The project leader would present some of the activities, and results. In his wake, the 2 farmers who participated in the pilot project, would say a word of gratitude about the grant they received.
Then the senior government representatives would ask questions, and discuss the project. They’d reserve their decision on whether or not to renew it for a written response later.
After the formal discussion ceremony, the Minister would leave for a next obligation.
For the rest of the participants there would be an informal walk-about exhibit, showing the tangible technology accomplishments of the project.
The ceremony is organised like this to empower the Minister to make the best decision possible. In principle, the discussions question the merit of the project itself, and the Minister should have clear knowledge of the project’s effectiveness before deciding.
But there are other factors for the Minister to consider too — government budgets, policies, diplomatic relationships, etc. — so this process also allows the Minister to make this call discretely, later, outside of the room in which the ceremony dynamics take place.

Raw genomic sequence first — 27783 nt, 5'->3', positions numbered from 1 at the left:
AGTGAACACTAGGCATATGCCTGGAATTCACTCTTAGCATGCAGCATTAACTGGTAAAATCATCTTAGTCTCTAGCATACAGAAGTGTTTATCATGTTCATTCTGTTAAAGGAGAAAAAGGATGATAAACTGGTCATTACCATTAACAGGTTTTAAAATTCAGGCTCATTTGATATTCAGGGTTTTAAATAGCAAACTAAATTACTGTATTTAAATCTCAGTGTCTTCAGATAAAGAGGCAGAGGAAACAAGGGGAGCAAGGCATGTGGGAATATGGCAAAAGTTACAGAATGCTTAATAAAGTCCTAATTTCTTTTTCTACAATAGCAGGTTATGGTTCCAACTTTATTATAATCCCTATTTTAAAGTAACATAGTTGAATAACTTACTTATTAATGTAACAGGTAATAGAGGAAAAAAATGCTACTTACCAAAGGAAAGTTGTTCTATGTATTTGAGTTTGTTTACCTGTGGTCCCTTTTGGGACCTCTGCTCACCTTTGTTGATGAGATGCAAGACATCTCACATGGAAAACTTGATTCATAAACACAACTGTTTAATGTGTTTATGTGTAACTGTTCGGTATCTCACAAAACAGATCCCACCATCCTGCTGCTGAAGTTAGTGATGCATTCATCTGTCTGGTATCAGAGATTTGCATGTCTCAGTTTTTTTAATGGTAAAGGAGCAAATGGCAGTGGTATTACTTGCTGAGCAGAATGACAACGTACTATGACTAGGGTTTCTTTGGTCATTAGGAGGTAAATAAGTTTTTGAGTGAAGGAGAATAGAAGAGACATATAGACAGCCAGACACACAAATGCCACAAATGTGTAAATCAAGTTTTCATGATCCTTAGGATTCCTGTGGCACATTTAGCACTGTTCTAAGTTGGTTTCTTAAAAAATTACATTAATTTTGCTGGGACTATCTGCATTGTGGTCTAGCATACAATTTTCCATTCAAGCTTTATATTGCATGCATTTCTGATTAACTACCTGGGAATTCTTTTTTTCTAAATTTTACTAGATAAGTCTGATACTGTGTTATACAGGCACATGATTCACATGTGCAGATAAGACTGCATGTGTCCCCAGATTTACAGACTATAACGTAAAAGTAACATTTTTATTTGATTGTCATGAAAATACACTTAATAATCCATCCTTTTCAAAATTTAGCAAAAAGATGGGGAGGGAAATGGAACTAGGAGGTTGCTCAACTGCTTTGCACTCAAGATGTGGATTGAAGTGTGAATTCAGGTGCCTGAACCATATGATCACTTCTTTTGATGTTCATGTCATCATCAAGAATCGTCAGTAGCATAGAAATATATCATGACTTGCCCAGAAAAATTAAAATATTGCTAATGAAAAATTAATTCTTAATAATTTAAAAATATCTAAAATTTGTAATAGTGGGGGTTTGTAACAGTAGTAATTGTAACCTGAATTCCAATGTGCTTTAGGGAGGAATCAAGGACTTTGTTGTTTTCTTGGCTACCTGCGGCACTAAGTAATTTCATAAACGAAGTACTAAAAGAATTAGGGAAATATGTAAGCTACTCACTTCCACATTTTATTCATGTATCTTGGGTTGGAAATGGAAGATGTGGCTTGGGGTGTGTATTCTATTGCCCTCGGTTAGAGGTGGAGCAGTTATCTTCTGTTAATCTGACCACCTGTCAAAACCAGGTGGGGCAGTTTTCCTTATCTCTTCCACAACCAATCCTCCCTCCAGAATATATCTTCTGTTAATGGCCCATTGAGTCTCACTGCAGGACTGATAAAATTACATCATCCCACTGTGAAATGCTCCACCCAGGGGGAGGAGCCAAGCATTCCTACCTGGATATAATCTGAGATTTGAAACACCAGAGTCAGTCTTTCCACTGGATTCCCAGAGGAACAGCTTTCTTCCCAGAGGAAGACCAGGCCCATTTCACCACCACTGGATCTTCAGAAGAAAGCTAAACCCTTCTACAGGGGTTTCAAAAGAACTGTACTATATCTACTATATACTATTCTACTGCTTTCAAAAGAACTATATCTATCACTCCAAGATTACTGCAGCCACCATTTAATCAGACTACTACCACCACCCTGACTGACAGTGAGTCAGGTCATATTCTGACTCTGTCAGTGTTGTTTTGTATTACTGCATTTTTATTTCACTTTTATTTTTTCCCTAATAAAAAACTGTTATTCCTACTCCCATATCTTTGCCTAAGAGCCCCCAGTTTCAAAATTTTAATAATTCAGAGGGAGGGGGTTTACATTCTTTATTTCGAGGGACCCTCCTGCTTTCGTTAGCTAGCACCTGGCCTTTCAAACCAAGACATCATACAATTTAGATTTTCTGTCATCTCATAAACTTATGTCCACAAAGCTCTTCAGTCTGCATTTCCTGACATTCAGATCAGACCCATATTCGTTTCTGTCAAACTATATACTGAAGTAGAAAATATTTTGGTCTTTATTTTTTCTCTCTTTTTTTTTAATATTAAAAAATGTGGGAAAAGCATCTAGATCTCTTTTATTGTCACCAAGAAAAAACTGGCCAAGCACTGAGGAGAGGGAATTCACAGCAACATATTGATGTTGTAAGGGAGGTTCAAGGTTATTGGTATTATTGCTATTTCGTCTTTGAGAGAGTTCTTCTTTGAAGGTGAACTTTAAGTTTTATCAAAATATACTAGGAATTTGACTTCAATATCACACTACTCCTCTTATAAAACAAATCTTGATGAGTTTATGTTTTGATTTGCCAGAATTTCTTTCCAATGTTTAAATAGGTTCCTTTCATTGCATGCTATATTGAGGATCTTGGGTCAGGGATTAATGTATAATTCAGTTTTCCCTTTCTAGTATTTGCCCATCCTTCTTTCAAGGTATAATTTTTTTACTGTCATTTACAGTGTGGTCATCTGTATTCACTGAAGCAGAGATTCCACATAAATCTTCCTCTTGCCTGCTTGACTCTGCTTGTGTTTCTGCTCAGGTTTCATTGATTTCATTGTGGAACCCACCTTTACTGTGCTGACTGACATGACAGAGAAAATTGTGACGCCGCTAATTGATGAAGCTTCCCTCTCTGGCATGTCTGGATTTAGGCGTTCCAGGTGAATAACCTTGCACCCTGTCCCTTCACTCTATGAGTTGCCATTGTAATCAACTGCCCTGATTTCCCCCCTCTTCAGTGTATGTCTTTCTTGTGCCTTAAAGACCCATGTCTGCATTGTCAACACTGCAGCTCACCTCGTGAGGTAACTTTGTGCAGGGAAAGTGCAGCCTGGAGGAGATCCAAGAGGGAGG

Every stakeholder that is responsible for the project is present in the meeting minutes, but only the most senior representatives speak. This is to respect seniority, but usually they haven’t been too involved in the project itself. They’re also all incentivized to continue the funding. For the university, it’s more money to keep staff. For the Indonesian government, it’s to keep foreign relations and continue receiving the benefit of foreign investment. So the discussions and questions stay at a high level, to remove the potential sting of contradictory details or stepping on the wrong toes.
This also creates insurance that should the Minister’s decision backfire, the responsibility lies with the stakeholders that were present.
So everyone knew that no hard questions would be asked.
Which is why in spite of the fact that the pilot didn’t work, the university expected the project funding to be extended.
I had been briefed on all of this, and told exactly how much was riding on successfully extending the funding. This could mean another 600,000 EUR to keep 5 of my colleagues working for 4 more years. Or not.